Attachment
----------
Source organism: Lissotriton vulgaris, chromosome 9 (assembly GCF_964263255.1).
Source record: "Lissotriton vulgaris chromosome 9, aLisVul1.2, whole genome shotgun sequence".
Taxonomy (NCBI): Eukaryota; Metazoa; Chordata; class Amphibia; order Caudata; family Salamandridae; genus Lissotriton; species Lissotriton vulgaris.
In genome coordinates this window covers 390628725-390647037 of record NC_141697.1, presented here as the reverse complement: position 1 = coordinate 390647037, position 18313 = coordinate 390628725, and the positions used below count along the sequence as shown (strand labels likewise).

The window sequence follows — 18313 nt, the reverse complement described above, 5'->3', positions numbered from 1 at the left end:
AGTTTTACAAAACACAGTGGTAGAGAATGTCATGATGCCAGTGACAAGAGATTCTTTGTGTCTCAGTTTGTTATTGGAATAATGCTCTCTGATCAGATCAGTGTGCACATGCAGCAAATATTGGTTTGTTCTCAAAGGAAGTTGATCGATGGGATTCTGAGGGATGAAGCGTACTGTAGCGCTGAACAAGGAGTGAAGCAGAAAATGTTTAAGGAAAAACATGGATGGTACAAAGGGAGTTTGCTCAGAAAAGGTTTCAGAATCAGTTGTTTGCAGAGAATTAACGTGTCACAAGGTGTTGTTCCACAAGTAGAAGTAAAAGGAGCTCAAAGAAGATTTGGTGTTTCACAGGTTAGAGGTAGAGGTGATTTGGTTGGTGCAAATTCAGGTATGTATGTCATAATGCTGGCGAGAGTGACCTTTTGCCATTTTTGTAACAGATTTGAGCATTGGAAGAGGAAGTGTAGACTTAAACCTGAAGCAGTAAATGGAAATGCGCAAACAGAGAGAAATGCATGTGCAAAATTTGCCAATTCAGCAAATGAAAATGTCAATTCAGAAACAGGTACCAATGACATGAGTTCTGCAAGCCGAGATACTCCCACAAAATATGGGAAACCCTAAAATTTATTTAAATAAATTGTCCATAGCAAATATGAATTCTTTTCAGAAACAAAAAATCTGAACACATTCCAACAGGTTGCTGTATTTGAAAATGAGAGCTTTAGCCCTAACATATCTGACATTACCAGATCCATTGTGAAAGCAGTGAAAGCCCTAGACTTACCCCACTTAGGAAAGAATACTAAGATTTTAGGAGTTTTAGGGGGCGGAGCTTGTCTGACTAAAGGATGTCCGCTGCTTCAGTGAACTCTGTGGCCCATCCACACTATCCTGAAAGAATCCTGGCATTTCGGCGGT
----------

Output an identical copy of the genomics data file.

Source organism: Lissotriton vulgaris, chromosome 9 (assembly GCF_964263255.1).
Source record: "Lissotriton vulgaris chromosome 9, aLisVul1.2, whole genome shotgun sequence".
Taxonomy (NCBI): Eukaryota; Metazoa; Chordata; class Amphibia; order Caudata; family Salamandridae; genus Lissotriton; species Lissotriton vulgaris.
In genome coordinates this window covers 390628725-390647037 of record NC_141697.1, presented here as the reverse complement: position 1 = coordinate 390647037, position 18313 = coordinate 390628725, and the positions used below count along the sequence as shown (strand labels likewise).

The window sequence follows — 18313 nt, the reverse complement described above, 5'->3', positions numbered from 1 at the left end:
AGTTTTACAAAACACAGTGGTAGAGAATGTCATGATGCCAGTGACAAGAGATTCTTTGTGTCTCAGTTTGTTATTGGAATAATGCTCTCTGATCAGATCAGTGTGCACATGCAGCAAATATTGGTTTGTTCTCAAAGGAAGTTGATCGATGGGATTCTGAGGGATGAAGCGTACTGTAGCGCTGAACAAGGAGTGAAGCAGAAAATGTTTAAGGAAAAACATGGATGGTACAAAGGGAGTTTGCTCAGAAAAGGTTTCAGAATCAGTTGTTTGCAGAGAATTAACGTGTCACAAGGTGTTGTTCCACAAGTAGAAGTAAAAGGAGCTCAAAGAAGATTTGGTGTTTCACAGGTTAGAGGTAGAGGTGATTTGGTTGGTGCAAATTCAGGTATGTATGTCATAATGCTGGCGAGAGTGACCTTTTGCCATTTTTGTAACAGATTTGAGCATTGGAAGAGGAAGTGTAGACTTAAACCTGAAGCAGTAAATGGAAATGCGCAAACAGAGAGAAATGCATGTGCAAAATTTGCCAATTCAGCAAATGAAAATGTCAATTCAGAAACAGGTACCAATGACATGAGTTCTGCAAGCCGAGATACTCCCACAAAATATGGGAAACCCTAAAATTTATTTAAATAAATTGTCCATAGCAAATATGAATTCTTTTCAGAAACAAAAAATCTGAACACATTCCAACAGGTTGCTGTATTTGAAAATGAGAGCTTTAGCCCTAACATATCTGACATTACCAGATCCATTGTGAAAGCAGTGAAAGCCCTAGACTTACCCCACTTAGGAAAGAATACTAAGATTTTAGGAGTTTTAGGGGGCGGAGCTTGTCTGACTAAAGGATGTCCGCTGCTTCAGTGAACTCTGTGGCCCATCCACACTATCCTGAAAGAATCCTGGCATTTCGGCGGT